You can also deduct and cost of doing business. For instance, the cost of a property management company, may be deducted on your tax return. This is essentially free money at the end of the fiscal year.
Key takeaways on income property tax advantages…
- Investment properties have better tax benefits than primary residences.
- Can deduct most expenses on your taxes related to your income property.
- Qualified tax-deductible expenses include: mortgage interest, property taxes, repairs, maintenance, travel to and from rental, and property management fees, etc.
- Can deduct mortgage interest up to $750,000 on first and second homes.
Investor Tip: tax laws can change at any time, so make sure you stay up-to-date on current tax laws.
For more information on qualified income property tax deductions, check out another article here.
Reason #7 – To Buy Multiple Investment Properties
Did you know that Fannie Mae allows investors to have up to 10 rental property mortgages at a time? (If you are bored, check out their mortgage underwriting requirements here.)
Carrying multiple mortgages on multiple investment properties can present its own set of challenges. I would suggest taking the time to do some due diligence in order to find the right lender for you. Good lenders can help strategize your short-term and long-term investment plan, while making sure you are maximizing all 10 of your loans.
I should add that several lenders (usually larger banks) will only lend real estate investors up to four loans at a time. Again, finding the right lender and securing the right financing will literally make or break your investments.
Key takeaways on financing to buy multiple properties…
- Some lenders, like Fannie Mae, offer investors up to 10 rental property mortgages at a time.
- Some lenders, like larger banks will only lend up to four loans at a time.
- Finding the right lender and the right financing can be the difference between a successful real estate investment and a failed one.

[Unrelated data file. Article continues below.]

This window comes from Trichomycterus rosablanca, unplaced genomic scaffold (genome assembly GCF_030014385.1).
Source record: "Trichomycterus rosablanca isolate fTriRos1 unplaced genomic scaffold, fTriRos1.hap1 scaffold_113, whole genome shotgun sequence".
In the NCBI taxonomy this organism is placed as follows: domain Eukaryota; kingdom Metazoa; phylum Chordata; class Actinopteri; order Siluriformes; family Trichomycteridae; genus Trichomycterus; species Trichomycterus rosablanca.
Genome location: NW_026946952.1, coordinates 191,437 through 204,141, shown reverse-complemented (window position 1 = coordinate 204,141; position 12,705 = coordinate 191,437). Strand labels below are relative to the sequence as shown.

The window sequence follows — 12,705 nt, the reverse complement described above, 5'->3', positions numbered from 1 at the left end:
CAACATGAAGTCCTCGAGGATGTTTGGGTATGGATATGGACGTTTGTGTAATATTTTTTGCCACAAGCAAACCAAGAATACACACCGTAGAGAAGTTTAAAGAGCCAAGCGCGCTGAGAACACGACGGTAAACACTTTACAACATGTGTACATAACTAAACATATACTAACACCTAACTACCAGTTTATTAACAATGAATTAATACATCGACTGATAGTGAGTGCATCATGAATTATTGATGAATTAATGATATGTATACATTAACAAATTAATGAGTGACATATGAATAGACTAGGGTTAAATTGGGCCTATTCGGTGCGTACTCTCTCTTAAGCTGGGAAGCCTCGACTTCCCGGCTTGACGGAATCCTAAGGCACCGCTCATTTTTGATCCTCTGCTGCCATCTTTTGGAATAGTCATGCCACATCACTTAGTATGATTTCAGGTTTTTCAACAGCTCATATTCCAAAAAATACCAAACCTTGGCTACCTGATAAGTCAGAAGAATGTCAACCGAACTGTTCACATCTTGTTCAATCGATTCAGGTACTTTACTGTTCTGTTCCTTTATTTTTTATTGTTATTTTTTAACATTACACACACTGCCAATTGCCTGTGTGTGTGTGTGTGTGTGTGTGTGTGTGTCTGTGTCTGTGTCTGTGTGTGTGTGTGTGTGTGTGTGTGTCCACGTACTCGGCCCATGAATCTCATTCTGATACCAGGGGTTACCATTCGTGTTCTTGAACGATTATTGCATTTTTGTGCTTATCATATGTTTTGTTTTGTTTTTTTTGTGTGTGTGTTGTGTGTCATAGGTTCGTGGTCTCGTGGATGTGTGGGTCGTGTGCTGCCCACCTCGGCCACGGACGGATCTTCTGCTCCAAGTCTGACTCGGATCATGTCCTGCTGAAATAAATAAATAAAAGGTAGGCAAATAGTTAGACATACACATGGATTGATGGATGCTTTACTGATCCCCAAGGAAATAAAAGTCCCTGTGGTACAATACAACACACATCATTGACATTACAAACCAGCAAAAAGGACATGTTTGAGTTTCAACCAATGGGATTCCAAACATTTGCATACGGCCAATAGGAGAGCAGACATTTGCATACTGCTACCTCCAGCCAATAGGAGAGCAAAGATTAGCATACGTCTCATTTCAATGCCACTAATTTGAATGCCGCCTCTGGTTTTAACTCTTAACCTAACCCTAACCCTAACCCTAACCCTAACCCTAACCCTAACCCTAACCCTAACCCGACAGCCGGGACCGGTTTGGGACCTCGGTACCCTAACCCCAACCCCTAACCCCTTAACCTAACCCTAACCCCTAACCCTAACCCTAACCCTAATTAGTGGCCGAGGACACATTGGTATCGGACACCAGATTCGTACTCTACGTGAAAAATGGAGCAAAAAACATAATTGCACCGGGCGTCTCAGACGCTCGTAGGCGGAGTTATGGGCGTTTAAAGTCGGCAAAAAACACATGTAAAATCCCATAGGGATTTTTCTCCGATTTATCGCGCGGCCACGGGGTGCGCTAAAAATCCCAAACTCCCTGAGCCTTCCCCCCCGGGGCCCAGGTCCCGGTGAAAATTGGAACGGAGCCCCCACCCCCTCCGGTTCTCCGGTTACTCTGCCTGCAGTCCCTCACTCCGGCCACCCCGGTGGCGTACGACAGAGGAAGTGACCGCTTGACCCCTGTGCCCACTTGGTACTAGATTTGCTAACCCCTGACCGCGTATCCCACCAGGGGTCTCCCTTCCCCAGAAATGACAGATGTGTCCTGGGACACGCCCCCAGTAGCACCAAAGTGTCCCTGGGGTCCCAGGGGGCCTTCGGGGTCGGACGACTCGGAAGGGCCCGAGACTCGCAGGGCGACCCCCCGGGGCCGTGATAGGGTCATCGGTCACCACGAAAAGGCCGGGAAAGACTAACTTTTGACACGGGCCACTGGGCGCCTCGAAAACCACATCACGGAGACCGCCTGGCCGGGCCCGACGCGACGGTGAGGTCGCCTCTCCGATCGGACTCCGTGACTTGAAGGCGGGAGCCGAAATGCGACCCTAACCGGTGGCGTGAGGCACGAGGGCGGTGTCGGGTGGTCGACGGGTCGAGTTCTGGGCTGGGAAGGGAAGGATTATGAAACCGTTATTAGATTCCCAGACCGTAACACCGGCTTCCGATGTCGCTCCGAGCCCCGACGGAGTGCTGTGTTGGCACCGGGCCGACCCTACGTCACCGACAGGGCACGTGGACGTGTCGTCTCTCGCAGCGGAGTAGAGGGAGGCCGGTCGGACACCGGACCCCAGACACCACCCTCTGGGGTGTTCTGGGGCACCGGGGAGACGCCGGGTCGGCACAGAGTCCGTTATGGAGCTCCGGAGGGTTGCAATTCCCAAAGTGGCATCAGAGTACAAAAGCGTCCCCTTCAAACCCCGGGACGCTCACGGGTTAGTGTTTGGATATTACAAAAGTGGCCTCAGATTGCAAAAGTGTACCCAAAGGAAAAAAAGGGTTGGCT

Reason #8 – To Lower Risk and Diversify Your Portfolio
Any type of investment has a certain level of risk, including real estate. While there is always a risk of foreclosure if you take out a mortgage on a property and are unable to make your monthly payments, there’s less risk because there’s less of your money on the line. Even if your property starts depreciating, you should have enough cash reserves to cover the mortgage, and hold onto the investment long-term or until it starts appreciating again.
On the flip side, choosing not to finance an investment property, i.e. pay in cash, there will inherently be more risk involved. If you put a huge amount of your capital into one asset, in our case a property, and that property begins to depreciate, there’s a good chance your investment will suffer.
Key takeaways on financing your investment property to lower your risk…
- All investments carry some risk.
- A mortgage lowers the risk on a depreciating property because there is less capital invested.
- A mortgage allows you to keep more cash reserves on-hand.
- Financing frees us money for savings or other investments, creating a low-risk diversified or balanced portfolio.
This concludes our top eight reasons to finance your investment property. If you’re new to real estate investing, financing might seem like a long and complicated process. But finding a great lender, who is willing to help with your strategy and provide the best options for financing investment property, should make all the difference.
For more information and resources on financing investment property, join our Network today (it’s free!) and receive personalized financing strategies and advice from one of our pro investment counselors.
Fettke, Kathy. 2014. Retire Rich with Rentals.